Caldecott-medalist Peggy Rathmann
was born in St. Paul, Minnesota, and grew up in the suburbs with two brothers
and two sisters.
"In the summer we
lolled in plastic wading pools guzzling Kool-Aid. In the winter we sculpted
giant snow animals. It was a good life."
Ms. Rathmann graduated from Mounds View High School in New Brighton, Minnesota,
then attended colleges everywhere, changing her major often. She eventually
earned a B.A.in psychology from the University of Minnesota.
"I wanted to teach
sign language to gorillas, but after taking a class in signing, I realized
what I'd rather do was draw pictures of gorillas."
Ms. Rathmann studied commercial art at the
American Academy in Chicago, fine art at the Atelier Lack in Minneapolis,
and children's-book writing and illustration at the Otis Parsons School
of Design in Los Angeles.
"I spent the first three weeks of my writing
class at Otis Parsons filching characters from my classmates' stories.
Finally, the teacher convinced me that even a beginning writer can create
an original character if the character is driven by the writer's most
secret weirdness. Eureka! A little girl with a passion for plagiarism!
I didn't want anyone to know it was me, so I made the character look like
The resulting book, Ruby the Copycat, earned Ms. Rathmann
the "Most Promising New Author" distinction in Publishers Weekly's
1991 annual Cuffie Awards. In 1992 she illustrated Bootsie Barker
Bites for Barbara Bottner, her teacher at Otis Parsons.
A homework assignment produced an almost wordless story, Good
Night, Gorilla, inspired by a childhood memory.
"When I was little,
the highlight of the summer was running barefoot through the grass, in
the dark, screaming. We played Kick-the-Can, and Three-Times-Around-the-House,
and sometimes we just stood staring into other people's picture windows,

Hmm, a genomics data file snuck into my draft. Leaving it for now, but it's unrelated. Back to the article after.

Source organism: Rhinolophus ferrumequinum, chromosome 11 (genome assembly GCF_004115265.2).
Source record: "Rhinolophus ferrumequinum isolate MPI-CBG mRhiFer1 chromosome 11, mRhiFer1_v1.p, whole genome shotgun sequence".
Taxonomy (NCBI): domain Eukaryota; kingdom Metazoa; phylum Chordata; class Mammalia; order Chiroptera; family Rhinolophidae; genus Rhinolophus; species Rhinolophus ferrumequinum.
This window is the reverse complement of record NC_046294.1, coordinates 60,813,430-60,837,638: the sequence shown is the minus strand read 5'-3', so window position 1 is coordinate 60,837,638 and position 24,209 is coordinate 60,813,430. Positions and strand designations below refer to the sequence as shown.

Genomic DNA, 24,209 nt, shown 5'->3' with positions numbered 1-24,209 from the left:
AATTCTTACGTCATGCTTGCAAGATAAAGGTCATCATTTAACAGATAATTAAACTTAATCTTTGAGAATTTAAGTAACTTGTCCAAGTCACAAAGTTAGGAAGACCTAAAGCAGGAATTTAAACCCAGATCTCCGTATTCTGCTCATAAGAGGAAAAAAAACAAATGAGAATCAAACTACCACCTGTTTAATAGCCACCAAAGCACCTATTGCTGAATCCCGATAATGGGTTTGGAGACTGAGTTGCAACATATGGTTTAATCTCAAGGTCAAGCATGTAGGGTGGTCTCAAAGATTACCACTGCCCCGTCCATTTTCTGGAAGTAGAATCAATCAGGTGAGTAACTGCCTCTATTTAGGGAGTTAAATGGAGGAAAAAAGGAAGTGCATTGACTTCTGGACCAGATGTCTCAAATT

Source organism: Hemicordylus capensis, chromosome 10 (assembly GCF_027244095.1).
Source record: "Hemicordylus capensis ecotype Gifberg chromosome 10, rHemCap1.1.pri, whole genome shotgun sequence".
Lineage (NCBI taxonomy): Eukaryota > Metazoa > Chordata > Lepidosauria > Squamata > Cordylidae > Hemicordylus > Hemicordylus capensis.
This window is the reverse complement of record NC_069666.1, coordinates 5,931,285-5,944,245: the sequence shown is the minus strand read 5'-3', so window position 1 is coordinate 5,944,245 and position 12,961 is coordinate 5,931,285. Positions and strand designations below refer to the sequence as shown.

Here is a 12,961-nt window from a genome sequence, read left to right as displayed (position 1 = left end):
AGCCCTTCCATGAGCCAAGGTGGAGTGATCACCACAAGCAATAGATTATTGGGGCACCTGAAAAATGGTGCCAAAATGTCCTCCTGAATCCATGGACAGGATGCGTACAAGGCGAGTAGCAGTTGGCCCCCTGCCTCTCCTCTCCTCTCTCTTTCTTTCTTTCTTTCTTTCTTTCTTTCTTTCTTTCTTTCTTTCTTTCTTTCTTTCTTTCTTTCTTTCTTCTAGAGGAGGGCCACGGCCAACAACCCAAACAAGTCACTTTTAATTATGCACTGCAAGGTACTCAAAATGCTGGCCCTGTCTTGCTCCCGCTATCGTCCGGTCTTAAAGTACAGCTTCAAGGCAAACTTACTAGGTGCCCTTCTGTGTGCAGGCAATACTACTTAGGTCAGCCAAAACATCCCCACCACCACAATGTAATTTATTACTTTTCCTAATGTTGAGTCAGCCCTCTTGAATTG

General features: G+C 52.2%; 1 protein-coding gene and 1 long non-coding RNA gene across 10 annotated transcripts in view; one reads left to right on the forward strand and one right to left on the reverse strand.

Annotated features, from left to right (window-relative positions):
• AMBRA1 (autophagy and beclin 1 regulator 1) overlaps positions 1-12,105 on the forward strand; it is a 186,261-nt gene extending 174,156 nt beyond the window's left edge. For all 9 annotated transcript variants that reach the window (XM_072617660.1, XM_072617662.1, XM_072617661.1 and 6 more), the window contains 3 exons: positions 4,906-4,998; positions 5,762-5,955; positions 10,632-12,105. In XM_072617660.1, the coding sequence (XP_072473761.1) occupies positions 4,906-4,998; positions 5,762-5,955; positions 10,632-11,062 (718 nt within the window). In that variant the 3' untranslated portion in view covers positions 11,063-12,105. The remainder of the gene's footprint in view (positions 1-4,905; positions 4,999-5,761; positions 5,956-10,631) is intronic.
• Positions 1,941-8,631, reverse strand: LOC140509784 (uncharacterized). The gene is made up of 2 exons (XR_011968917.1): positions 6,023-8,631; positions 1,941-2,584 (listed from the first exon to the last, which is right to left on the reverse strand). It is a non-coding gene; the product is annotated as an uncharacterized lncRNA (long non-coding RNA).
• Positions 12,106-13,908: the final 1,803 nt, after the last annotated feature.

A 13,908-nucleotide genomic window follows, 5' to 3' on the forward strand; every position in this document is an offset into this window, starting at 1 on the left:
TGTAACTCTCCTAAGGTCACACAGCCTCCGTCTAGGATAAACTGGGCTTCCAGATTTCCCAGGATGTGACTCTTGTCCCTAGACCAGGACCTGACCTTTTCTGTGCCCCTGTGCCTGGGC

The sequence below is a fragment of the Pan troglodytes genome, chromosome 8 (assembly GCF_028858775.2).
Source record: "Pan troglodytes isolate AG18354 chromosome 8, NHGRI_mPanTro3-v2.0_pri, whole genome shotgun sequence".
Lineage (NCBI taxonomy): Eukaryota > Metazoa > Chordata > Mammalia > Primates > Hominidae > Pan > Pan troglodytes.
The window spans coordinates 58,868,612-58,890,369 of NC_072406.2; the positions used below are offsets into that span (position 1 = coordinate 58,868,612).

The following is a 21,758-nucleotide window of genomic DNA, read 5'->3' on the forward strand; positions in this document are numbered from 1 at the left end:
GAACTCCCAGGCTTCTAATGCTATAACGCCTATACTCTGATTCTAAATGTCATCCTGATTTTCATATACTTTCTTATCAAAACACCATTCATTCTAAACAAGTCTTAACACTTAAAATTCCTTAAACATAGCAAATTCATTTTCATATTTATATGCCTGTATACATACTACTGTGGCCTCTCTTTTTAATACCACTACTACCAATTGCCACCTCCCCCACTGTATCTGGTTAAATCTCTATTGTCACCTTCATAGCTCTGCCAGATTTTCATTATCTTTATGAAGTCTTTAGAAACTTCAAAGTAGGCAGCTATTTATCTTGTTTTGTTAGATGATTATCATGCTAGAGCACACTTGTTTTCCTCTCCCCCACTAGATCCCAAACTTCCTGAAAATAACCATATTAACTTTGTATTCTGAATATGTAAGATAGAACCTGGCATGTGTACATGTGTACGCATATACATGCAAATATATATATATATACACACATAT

wondering what it would be like to go home to someone else's house."
That story, however, was only nineteen pages long, and everyone agreed
that the ending was a dud. Two years and ten endings later, Good
Night, Gorilla was published and recognized as an ALA Notable
Children's Book for 1994.
The recipient of the 1996 Caldecott Medal, Officer Buckle and
Gloria, is the story of a school safety officer upstaged by his
"We have a videotape of my mother chatting in
the dining room while, unnoticed by her or the cameraman, the dog is licking
every poached egg on the buffet. The next scene shows the whole family
at the breakfast table, complimenting my mother on the delicious poached
eggs. The dog, of course, is pretending not to know what a poached egg
is. The first time we watched that tape we were so shocked, we couldn't
stop laughing. I suspect that videotape had a big influence on my choice
of subject matter."
In 1998, Ten Minutes till Bedtime was published and recognized
as an ALA Notable Children's book. It's the hilarious story of a vacationing
crowd of hamster tourists who crash a child's countdown to bedtime.
Peggy's most recent book, The Day The
Babies Crawled Away follows the unforgettable journey of five
babies and the little boy trying to rescue them.
Ms. Rathmann lives and works in Nicasio, CA on
a ranch she shares with her husband, John Wick, and a very funny bunch
Peggy Rathmann photo by John Wick.